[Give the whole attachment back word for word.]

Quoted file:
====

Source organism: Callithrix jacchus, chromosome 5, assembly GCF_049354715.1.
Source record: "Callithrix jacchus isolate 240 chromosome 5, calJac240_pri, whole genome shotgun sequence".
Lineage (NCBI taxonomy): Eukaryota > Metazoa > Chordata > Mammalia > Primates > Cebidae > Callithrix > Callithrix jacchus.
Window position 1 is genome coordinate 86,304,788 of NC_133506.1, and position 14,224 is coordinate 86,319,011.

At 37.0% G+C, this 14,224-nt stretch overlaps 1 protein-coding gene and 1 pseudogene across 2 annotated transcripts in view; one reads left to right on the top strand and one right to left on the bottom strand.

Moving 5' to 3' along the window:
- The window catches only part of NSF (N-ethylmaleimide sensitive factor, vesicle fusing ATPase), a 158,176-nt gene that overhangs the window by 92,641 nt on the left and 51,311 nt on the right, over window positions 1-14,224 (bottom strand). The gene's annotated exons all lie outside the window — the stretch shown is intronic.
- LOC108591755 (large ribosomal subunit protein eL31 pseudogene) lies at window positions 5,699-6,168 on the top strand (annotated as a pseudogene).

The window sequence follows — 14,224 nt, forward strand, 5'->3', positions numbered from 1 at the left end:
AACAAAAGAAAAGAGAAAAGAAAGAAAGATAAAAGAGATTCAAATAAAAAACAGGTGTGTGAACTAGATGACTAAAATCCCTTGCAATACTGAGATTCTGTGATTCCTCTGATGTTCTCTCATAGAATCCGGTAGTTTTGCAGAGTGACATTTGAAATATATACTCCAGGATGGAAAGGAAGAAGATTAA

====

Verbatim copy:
Source organism: Callithrix jacchus, chromosome 5, assembly GCF_049354715.1.
Source record: "Callithrix jacchus isolate 240 chromosome 5, calJac240_pri, whole genome shotgun sequence".
Lineage (NCBI taxonomy): Eukaryota > Metazoa > Chordata > Mammalia > Primates > Cebidae > Callithrix > Callithrix jacchus.
Window position 1 is genome coordinate 86,304,788 of NC_133506.1, and position 14,224 is coordinate 86,319,011.

At 37.0% G+C, this 14,224-nt stretch overlaps 1 protein-coding gene and 1 pseudogene across 2 annotated transcripts in view; one reads left to right on the top strand and one right to left on the bottom strand.

Moving 5' to 3' along the window:
- The window catches only part of NSF (N-ethylmaleimide sensitive factor, vesicle fusing ATPase), a 158,176-nt gene that overhangs the window by 92,641 nt on the left and 51,311 nt on the right, over window positions 1-14,224 (bottom strand). The gene's annotated exons all lie outside the window — the stretch shown is intronic.
- LOC108591755 (large ribosomal subunit protein eL31 pseudogene) lies at window positions 5,699-6,168 on the top strand (annotated as a pseudogene).

The window sequence follows — 14,224 nt, forward strand, 5'->3', positions numbered from 1 at the left end:
AACAAAAGAAAAGAGAAAAGAAAGAAAGATAAAAGAGATTCAAATAAAAAACAGGTGTGTGAACTAGATGACTAAAATCCCTTGCAATACTGAGATTCTGTGATTCCTCTGATGTTCTCTCATAGAATCCGGTAGTTTTGCAGAGTGACATTTGAAATATATACTCCAGGATGGAAAGGAAGAAGATTAA